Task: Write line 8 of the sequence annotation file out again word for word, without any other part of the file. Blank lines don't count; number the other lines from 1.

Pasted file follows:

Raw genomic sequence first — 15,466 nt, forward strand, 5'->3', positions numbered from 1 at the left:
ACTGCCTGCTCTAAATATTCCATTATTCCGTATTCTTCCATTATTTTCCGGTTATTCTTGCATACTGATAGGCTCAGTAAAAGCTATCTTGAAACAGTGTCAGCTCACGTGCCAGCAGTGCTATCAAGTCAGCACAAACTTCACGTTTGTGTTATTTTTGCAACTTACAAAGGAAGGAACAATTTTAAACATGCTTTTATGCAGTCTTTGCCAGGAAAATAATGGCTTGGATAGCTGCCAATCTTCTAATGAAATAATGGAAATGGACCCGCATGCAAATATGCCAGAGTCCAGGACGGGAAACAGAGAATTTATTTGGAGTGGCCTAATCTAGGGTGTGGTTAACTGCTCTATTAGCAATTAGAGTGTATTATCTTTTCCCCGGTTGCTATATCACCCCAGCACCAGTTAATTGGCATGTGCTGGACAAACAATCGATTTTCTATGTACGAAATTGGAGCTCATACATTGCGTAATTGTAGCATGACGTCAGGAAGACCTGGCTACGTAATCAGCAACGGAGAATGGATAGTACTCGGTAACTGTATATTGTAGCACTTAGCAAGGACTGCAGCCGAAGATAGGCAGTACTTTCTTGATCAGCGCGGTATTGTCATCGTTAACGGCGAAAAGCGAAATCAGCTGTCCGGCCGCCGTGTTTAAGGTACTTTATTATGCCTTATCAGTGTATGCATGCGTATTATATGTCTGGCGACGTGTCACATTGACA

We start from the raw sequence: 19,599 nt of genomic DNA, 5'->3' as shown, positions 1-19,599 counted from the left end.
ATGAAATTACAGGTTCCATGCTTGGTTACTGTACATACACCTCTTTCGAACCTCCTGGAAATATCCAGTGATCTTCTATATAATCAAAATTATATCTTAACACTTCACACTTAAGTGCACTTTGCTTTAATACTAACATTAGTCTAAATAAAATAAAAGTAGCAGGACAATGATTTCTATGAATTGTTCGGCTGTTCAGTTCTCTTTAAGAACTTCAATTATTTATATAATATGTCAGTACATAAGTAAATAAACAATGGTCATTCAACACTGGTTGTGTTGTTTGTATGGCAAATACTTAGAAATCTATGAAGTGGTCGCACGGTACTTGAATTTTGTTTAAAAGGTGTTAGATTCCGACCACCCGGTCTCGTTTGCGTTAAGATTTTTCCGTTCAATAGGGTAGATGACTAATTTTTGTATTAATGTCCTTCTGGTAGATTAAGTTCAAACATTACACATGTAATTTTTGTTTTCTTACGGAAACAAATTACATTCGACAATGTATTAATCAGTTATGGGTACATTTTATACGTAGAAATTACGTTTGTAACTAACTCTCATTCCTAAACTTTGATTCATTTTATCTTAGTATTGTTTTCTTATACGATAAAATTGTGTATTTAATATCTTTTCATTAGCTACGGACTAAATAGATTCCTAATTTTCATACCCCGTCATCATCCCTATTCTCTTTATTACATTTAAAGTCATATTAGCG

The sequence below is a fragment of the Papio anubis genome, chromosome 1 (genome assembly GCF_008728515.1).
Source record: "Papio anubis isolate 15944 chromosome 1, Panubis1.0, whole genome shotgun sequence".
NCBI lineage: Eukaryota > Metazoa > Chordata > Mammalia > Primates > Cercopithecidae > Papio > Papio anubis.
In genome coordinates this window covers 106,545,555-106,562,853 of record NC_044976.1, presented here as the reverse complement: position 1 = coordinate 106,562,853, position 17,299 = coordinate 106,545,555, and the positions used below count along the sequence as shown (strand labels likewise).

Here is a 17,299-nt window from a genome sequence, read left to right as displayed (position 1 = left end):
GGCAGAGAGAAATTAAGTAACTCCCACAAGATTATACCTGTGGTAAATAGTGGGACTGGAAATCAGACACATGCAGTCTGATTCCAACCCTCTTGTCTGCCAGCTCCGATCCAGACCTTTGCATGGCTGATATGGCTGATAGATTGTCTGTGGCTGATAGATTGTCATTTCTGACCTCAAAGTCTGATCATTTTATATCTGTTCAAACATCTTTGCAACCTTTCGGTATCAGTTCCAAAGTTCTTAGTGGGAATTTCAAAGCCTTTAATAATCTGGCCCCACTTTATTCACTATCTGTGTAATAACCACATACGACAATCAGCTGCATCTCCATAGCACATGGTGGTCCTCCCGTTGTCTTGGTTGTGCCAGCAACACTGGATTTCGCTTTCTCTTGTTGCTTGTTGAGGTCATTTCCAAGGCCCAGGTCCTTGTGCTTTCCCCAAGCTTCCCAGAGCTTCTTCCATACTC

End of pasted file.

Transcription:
In genome coordinates this window covers 106,545,555-106,562,853 of record NC_044976.1, presented here as the reverse complement: position 1 = coordinate 106,562,853, position 17,299 = coordinate 106,545,555, and the positions used below count along the sequence as shown (strand labels likewise).